For decades in the United States, supporting Israel has been a bipartisan cause. Yet the latest Pew numbers suggest that could be changing, the Forward reports:
While self-identified Democrats are more likely to favor Israel over the Palestinians (43 percent for Israel vs. 29 percent for the Palestinians), they are far less sympathetic toward Israel than either Republicans or Independents, the new survey by the Pew Research Center showed. Among self-identified Republicans, 75 percent say they sympathize more with Israel and only 7 percent say they sympathize more with the Palestinians. Among Independents, 52 percent sympathize more with Israel and 19 percent with the Palestinians.
The findings show one of the widest-ever gaps between the two main political parties when it comes to Israel.
The new data is part of a telephone survey of more than 4,000 American adults between April 4 and 24 in which Pew surveyors asked respondents a range of questions about how they view the U.S. role in the world.
Among Americans overall, 54 percent say they sympathize more with Israel, 19 percent sympathize more with the Palestinians, 13 percent said they sympathize with neither side, and 3 percent said they sympathize with both. Compared to a similar survey conducted in July 2014, sympathy for Israel held steady while sympathy for the Palestinians jumped by one-third, from 14 percent in 2014 to 19 percent today.
Supporters of Israel wringing their hands and anti-Zionists feeling giddy should take a deep breath. Support for Israel hasn’t so much fallen as support for the Palestinians has increased. In 2006, only 9 percent of young Americans said they sympathize with the Palestinians. Today, that number is 27 percent. Sympathy for Israel, meanwhile, has remained at 43 percent.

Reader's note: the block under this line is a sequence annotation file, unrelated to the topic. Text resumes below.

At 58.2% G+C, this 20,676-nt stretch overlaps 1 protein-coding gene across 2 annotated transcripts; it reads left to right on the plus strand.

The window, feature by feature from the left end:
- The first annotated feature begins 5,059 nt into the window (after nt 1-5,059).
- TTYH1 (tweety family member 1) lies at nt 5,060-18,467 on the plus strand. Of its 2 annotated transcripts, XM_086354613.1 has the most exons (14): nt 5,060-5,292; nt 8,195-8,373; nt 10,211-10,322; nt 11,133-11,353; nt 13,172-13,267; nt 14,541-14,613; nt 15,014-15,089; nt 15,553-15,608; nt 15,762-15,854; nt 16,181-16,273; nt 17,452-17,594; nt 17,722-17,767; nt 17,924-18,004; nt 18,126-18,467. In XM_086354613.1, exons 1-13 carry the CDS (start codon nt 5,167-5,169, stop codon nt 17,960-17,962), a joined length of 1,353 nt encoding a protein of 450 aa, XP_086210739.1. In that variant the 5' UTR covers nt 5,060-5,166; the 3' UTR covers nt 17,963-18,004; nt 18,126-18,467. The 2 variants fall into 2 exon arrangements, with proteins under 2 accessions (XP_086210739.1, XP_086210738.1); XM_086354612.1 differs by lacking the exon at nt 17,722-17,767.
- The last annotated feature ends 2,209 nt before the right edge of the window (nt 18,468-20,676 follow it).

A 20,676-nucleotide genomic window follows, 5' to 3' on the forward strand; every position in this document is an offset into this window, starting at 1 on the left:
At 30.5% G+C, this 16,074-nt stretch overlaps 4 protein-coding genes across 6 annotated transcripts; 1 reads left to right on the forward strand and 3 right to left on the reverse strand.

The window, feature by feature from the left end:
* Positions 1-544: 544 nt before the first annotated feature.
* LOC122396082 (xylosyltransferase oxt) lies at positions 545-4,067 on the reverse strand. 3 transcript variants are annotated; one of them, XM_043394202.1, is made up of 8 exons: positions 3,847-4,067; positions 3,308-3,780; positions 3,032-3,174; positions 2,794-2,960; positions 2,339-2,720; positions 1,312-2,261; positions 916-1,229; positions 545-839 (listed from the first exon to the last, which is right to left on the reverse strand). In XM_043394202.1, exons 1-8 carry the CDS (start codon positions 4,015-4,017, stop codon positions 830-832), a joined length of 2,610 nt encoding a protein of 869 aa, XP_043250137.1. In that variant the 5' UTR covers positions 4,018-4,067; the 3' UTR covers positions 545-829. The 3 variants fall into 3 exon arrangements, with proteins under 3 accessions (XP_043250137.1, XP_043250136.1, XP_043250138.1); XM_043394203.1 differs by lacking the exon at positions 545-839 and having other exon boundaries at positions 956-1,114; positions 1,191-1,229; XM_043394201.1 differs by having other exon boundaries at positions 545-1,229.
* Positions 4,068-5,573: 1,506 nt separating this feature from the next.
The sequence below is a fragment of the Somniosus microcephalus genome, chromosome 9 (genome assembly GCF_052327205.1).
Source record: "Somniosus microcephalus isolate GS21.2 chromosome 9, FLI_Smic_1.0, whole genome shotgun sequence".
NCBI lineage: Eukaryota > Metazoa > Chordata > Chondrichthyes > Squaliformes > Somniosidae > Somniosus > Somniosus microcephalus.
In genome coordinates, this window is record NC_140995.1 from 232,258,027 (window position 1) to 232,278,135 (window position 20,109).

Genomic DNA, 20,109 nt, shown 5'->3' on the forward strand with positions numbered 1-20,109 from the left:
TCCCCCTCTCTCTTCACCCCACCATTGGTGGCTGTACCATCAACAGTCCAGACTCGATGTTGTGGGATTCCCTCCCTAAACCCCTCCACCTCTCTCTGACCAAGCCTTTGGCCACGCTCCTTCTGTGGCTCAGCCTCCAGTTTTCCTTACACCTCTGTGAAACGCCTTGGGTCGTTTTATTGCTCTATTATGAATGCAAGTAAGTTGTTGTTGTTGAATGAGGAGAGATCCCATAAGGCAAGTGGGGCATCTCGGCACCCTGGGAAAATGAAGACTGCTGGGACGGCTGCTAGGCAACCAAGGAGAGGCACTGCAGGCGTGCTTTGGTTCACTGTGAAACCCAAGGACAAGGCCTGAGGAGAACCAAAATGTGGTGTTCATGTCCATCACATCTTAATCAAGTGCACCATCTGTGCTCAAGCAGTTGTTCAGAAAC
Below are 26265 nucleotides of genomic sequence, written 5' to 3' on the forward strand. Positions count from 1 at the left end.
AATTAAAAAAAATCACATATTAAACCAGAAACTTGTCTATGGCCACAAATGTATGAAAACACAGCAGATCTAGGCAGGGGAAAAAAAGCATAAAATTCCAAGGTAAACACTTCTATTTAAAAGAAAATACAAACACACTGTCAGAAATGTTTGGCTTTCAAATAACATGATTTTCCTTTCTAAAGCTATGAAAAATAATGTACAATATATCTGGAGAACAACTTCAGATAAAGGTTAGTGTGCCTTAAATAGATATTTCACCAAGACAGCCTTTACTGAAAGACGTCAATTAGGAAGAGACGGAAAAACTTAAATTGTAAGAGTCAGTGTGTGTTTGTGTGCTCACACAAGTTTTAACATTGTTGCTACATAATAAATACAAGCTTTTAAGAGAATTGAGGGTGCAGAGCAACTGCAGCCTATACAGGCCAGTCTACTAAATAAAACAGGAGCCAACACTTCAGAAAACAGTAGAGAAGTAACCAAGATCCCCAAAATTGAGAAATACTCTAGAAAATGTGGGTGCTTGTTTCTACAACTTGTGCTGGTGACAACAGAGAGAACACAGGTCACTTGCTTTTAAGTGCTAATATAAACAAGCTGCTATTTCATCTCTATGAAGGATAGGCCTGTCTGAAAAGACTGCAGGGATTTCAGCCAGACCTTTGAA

In general, these latest numbers fit the trend of the past fifty years: liberal Democrats were Israel’s strongest supporters in the 1940s and 1950s, but they have become less enthusiastic over the years. Conservative Republicans, meanwhile, were often agnostic about Israel in the 1940s and 1950s but have become the Jewish state’s most uncritically vocal advocates.
Overall, Americans are still much more sympathetic to Israel than they are to the Palestinians—a fact which many people around the world struggling to explain the United States’ exceptional relationship with Israel would do well to appreciate. Members of Congress don’t vote for aid packages to Israel because of some Jewish cabal; they do so because it’s an easy way to curry favor among their constituents at home.
Still, the generational split is worth watching. America’s support for Israel has and is based on deep popular opinion. If that opinion changes with the generations, America’s policies will too.